Over the past few days, I've had several conversations and have received a number of emails concerning the underwater mortgage series I posted recently.
Rick Friess, one of my former colleagues, commented on the series and provided two additional sources of concern. Because I suspect many people missed his comment, I'm copying it here:
I agree with your analysis, and I see at least two other reasons this plan will not work. First, many, if not most, of the loans are likely refiances, not purchase-money loans, so the lenders will have recourse against the borrower. Thus, if the lender is shorted in the eminent domain action, to make up the difference the lender can turn around and sue the very homeowner who is purportedly benefiting under this plan. Second, loan documents almost always require the borrower to pay to defend the lender in any eminent domain action, typically with counsel of the lender's choosing. So on the homeowner's dime, the lender can fight hard against the eminent domain action, and the lender has every reason to do so. Any benefit to the homeowner could quickly be wiped out by the homeowner's payment for the lender's attorneys' fees. The homeowner could even end up in a worse position.
I think these are both valid concerns, and I wish I'd thought of them myself. One could presumably avoid the first problem by condemning only purchase money loans, but that would further restrict the pool of available underwater mortgages that fall within the scope of the plan (the proponent has already omitted all loans that are not performing and all government-backed mortgages held by Freddie Mac and Fannie Mae).
(For anyone who doesn't know, there is a huge difference between the initial loan made on the purchase of a house -- a so-called "purchase money" loan -- and a refinance. Under the law, if the borrower defaults on a purchase money loan, the outstanding loan is not recourse to the borrower. In other words, the lender can foreclose on the property, but cannot pursue the borrower independently for any shortfall. A refinance, however, is quite different. If the lender cannot recover the entire balance of the loan, the lender has the ability to sue the borrower directly for the balance.)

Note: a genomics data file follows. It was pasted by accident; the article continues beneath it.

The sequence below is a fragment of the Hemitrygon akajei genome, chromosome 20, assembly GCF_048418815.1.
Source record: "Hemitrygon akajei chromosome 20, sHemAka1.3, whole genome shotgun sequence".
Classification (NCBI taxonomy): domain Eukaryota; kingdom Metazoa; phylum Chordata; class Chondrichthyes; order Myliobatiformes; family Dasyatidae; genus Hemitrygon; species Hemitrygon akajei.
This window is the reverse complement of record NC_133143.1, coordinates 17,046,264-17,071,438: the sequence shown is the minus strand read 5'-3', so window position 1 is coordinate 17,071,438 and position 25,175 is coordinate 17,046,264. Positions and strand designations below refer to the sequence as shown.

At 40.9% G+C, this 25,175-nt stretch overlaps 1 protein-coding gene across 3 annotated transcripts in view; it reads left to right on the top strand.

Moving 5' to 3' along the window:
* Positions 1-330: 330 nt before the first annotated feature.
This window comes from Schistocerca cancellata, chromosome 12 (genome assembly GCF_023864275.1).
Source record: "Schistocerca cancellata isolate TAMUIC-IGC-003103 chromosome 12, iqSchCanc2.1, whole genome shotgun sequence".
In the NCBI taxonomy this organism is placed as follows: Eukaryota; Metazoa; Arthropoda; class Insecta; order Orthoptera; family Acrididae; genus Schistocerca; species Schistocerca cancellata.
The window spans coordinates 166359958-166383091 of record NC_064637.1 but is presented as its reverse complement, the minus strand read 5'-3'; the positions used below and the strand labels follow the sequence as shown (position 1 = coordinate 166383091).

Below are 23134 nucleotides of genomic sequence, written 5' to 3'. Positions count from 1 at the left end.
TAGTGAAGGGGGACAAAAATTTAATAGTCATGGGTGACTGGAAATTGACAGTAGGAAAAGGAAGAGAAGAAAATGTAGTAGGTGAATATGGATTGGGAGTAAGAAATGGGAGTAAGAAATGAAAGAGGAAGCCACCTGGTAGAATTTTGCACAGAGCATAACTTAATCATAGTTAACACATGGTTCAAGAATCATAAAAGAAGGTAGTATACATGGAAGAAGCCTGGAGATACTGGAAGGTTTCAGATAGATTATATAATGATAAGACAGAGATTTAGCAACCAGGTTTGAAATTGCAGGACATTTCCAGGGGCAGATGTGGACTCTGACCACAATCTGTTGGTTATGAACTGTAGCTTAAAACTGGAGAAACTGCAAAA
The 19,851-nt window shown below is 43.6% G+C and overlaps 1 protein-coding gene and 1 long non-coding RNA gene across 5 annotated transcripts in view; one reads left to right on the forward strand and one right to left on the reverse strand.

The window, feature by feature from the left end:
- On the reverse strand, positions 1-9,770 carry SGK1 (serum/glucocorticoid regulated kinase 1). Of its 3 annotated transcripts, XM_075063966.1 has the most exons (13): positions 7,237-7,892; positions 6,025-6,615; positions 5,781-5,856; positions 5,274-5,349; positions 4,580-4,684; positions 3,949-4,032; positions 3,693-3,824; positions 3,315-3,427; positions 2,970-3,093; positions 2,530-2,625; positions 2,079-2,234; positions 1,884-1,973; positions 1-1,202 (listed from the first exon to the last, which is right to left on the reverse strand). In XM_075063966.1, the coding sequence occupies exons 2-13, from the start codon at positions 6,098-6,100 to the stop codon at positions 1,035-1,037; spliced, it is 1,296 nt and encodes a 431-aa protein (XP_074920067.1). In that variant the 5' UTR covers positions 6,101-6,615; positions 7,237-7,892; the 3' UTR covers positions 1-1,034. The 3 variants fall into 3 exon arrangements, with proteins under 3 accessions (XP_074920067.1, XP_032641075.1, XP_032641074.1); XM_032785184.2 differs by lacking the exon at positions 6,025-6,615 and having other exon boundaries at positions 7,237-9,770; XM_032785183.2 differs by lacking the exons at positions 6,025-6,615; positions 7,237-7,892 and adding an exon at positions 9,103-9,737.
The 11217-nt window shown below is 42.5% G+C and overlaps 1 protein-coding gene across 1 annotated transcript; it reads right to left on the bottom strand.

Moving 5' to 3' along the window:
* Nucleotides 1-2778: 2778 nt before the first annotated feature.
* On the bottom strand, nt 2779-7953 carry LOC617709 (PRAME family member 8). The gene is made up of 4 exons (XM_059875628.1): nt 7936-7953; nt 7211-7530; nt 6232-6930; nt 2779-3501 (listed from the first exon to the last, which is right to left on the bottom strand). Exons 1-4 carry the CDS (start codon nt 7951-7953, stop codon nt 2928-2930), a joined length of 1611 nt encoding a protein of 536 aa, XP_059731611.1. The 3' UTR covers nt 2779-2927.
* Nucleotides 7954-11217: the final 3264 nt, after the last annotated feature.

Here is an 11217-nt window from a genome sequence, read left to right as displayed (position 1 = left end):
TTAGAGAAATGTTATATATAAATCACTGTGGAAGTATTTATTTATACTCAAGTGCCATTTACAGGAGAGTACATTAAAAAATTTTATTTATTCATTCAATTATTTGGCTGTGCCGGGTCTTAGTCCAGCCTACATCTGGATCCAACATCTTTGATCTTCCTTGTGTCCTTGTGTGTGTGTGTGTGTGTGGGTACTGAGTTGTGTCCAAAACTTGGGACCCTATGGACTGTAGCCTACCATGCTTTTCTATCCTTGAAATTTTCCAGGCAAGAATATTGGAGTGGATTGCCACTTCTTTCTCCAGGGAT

The second problem Mr. Friess raises is harder to avoid. He is right. Most mortgages issued by large financial institutions contain language that requires the borrower to pay the lender's attorneys' fees in any litigation, including eminent domain. A lender could use these provisions to punish any borrower who tries to take advantage of the plan. The attorneys' fees could easily exceed the savings the borrower might realize through the lower loan balance.
In addition, Bill Wade, about whom we have written in the past, wrote me to offer his views on the plan. He concludes the plan is a bad idea as well, but he comes at things from a somewhat different perspective. With his permission, here is a copy of the email he sent me:
While I am not a banking expert, some commonsense economic issues may bear upon this matter -- regardless of what the law allows.
Forced write-downs of these loans could cripple selected bank reserves. Banks have been trying to increase capital reserves for four years now. Some have not done well in so-called "bank tests." This forced recollateralization likely would be the coup de gras for some small banks. For example, two in my little town currently are being operated by the regulatory agency. Banks like these could fail if they have much exposure. The net result might be that only a few large banks survive and emerge. But, this increases the "too big to fail" unintended consequence.
Now, on to loan portfolios. Assume a large tranche of loans bundled as a AAA bond. If a large percentage of the loans behind the bond were written down, the banks would be forced to continue to make the yield payments without the income. They would lose the yield spread, as it were. This would obviously reduce bank profits. Bank stock prices would be reduced, further reducing values to the stock-holding public.
The result on business and real estate borrowers would be negative; the action would create yet another disincentive for banks to make loans. If the government can require banks to write down loans, this is an added risk to making future loans. In addition to the public's reduced ability to get loans, loan originators (people) in banks will see their income cut and maybe their jobs. This would be a further drag on our economic recovery.
At my superficial level of understanding the banking business, this looks like a lose-lose-lose program: banks-government-people.
To add a little balance to the post, a July 30 article in Mortgage News Daily, Lt. Gov Tells SIFMA "Back off" Eminent Domain Threats, explains that California Lieutenant Governor Gavin Newsom has called on the Securities Industry and Financial Markets Association ("SIFMA") to "back off" its criticism of the plan:
This may be an aggressive idea, but communities such as San Bernardino, Chicago and others have no choice in these desperate times. We cannot allow Wall Street, who exploited the housing market for financial gain, to kill an idea before it is given a fair hearing.
Finally, despite the increasing number of commentators who have raised serious concerns about the plan's viability, reports are that it continues to gain momentum. A July 31 article in the San Francisco Chronicle, Eminent domain plan gaining support, points to Berkeley, Oakland, and Chicago as communities now exploring the idea.
Rick Rayl is an experienced litigator on a broad range of complex civil litigation issues. His practice is concentrated primarily on eminent domain, inverse condemnation, and other real-estate-valuation disputes. His public ...
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